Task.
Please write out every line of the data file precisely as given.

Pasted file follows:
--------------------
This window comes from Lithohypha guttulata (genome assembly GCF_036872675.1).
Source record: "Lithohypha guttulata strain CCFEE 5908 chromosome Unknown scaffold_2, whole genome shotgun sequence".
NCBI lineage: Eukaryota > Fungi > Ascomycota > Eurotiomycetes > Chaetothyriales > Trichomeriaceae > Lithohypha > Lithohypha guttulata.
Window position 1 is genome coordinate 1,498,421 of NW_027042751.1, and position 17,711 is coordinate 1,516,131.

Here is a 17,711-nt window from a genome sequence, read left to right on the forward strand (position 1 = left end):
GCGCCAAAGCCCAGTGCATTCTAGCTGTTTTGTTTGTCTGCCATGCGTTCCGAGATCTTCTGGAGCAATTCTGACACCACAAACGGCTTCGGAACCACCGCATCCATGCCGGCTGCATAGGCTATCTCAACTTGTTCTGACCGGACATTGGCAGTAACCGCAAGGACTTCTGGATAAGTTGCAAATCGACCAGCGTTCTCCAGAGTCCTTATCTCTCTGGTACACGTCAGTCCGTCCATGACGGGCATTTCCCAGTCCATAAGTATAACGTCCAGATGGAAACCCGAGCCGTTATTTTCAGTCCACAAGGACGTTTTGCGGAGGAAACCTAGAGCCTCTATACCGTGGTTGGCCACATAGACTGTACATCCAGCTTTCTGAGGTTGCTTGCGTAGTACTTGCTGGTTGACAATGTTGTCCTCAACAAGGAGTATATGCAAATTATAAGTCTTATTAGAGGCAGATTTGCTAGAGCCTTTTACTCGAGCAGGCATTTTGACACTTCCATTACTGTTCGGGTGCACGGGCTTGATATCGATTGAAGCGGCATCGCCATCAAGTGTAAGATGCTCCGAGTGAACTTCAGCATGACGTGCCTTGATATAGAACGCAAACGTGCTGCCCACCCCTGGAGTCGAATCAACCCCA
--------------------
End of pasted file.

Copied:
This window comes from Lithohypha guttulata (genome assembly GCF_036872675.1).
Source record: "Lithohypha guttulata strain CCFEE 5908 chromosome Unknown scaffold_2, whole genome shotgun sequence".
NCBI lineage: Eukaryota > Fungi > Ascomycota > Eurotiomycetes > Chaetothyriales > Trichomeriaceae > Lithohypha > Lithohypha guttulata.
Window position 1 is genome coordinate 1,498,421 of NW_027042751.1, and position 17,711 is coordinate 1,516,131.

Here is a 17,711-nt window from a genome sequence, read left to right on the forward strand (position 1 = left end):
GCGCCAAAGCCCAGTGCATTCTAGCTGTTTTGTTTGTCTGCCATGCGTTCCGAGATCTTCTGGAGCAATTCTGACACCACAAACGGCTTCGGAACCACCGCATCCATGCCGGCTGCATAGGCTATCTCAACTTGTTCTGACCGGACATTGGCAGTAACCGCAAGGACTTCTGGATAAGTTGCAAATCGACCAGCGTTCTCCAGAGTCCTTATCTCTCTGGTACACGTCAGTCCGTCCATGACGGGCATTTCCCAGTCCATAAGTATAACGTCCAGATGGAAACCCGAGCCGTTATTTTCAGTCCACAAGGACGTTTTGCGGAGGAAACCTAGAGCCTCTATACCGTGGTTGGCCACATAGACTGTACATCCAGCTTTCTGAGGTTGCTTGCGTAGTACTTGCTGGTTGACAATGTTGTCCTCAACAAGGAGTATATGCAAATTATAAGTCTTATTAGAGGCAGATTTGCTAGAGCCTTTTACTCGAGCAGGCATTTTGACACTTCCATTACTGTTCGGGTGCACGGGCTTGATATCGATTGAAGCGGCATCGCCATCAAGTGTAAGATGCTCCGAGTGAACTTCAGCATGACGTGCCTTGATATAGAACGCAAACGTGCTGCCCACCCCTGGAGTCGAATCAACCCCA